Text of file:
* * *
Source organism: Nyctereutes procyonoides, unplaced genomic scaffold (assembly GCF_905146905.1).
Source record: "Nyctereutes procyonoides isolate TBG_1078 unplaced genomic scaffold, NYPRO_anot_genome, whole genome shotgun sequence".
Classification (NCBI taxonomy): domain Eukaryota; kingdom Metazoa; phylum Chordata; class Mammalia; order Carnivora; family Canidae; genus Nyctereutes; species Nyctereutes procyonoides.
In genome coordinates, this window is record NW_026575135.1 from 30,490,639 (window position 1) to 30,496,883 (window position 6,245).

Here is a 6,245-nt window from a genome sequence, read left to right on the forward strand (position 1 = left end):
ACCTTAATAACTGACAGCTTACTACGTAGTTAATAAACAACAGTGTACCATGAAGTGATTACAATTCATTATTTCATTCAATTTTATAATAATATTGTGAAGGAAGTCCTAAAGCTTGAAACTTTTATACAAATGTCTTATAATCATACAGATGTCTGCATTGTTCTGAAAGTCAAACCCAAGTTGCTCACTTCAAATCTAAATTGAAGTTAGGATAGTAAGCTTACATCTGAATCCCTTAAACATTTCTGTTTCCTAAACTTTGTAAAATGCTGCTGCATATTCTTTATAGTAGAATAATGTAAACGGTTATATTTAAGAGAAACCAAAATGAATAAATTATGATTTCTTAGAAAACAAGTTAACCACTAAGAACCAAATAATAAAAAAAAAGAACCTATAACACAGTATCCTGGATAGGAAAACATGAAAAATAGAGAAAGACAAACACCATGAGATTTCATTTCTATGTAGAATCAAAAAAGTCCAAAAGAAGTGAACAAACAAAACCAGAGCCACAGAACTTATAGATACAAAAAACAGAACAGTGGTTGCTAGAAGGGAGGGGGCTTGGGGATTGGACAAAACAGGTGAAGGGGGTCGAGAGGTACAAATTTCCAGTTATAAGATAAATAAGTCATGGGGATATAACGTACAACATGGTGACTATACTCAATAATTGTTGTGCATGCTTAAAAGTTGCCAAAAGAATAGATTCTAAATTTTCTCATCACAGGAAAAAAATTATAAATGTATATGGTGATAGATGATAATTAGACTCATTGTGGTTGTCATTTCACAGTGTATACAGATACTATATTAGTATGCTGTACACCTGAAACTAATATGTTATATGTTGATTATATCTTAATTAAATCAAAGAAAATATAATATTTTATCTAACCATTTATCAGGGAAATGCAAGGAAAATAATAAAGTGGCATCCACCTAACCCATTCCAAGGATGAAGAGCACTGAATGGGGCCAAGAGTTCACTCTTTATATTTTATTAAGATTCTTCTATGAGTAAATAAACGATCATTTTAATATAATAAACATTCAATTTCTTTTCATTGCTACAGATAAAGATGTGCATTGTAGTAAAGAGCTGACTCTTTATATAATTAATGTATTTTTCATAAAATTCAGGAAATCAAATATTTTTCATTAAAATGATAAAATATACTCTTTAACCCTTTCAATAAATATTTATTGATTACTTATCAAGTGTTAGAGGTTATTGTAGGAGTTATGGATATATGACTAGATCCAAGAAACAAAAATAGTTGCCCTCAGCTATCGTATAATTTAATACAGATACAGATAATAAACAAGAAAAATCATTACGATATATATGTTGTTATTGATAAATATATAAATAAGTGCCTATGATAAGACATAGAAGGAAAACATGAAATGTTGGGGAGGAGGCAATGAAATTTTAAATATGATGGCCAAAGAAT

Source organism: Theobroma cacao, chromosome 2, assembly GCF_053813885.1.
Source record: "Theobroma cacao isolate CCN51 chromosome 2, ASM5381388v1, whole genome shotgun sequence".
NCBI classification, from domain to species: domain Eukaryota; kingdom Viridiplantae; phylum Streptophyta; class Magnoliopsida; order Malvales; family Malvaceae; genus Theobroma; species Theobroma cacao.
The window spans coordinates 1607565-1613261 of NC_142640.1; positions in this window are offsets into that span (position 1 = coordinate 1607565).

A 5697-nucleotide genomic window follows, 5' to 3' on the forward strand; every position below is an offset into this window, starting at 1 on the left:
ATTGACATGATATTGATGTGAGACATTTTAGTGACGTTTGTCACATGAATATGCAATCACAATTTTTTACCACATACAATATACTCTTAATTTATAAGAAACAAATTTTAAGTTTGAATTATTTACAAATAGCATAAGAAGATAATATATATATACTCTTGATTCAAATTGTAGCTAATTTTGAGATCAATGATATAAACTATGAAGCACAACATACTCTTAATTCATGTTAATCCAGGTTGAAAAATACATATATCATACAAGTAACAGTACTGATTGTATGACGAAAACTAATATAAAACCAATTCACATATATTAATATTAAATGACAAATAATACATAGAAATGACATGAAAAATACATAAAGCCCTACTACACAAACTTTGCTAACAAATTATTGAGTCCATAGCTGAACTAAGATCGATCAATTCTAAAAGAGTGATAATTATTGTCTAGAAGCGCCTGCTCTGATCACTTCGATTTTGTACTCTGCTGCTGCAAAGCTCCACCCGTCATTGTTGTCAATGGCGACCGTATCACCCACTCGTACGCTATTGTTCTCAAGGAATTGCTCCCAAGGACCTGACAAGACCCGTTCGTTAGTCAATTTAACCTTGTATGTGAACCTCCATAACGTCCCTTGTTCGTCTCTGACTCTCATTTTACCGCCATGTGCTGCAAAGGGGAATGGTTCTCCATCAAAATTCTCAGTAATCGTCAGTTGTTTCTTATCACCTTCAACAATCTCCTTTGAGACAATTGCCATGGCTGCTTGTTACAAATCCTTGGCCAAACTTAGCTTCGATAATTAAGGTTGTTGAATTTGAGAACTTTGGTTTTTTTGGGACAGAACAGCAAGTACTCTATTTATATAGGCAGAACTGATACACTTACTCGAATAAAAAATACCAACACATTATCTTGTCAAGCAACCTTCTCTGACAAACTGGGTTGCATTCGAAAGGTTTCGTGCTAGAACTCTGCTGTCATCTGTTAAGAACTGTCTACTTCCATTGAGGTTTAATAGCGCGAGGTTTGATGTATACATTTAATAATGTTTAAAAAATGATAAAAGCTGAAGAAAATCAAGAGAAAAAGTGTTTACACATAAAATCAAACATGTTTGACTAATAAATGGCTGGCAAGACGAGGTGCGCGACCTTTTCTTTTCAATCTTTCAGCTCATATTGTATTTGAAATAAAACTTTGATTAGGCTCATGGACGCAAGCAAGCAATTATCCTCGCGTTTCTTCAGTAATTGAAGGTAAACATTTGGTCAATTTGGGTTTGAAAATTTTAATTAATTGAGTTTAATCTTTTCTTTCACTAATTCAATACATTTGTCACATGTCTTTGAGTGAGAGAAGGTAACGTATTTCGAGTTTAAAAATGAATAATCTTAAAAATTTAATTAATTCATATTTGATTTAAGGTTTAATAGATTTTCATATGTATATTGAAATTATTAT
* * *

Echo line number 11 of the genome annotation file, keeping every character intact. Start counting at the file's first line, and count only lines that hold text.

A 5697-nucleotide genomic window follows, 5' to 3' on the forward strand; every position below is an offset into this window, starting at 1 on the left: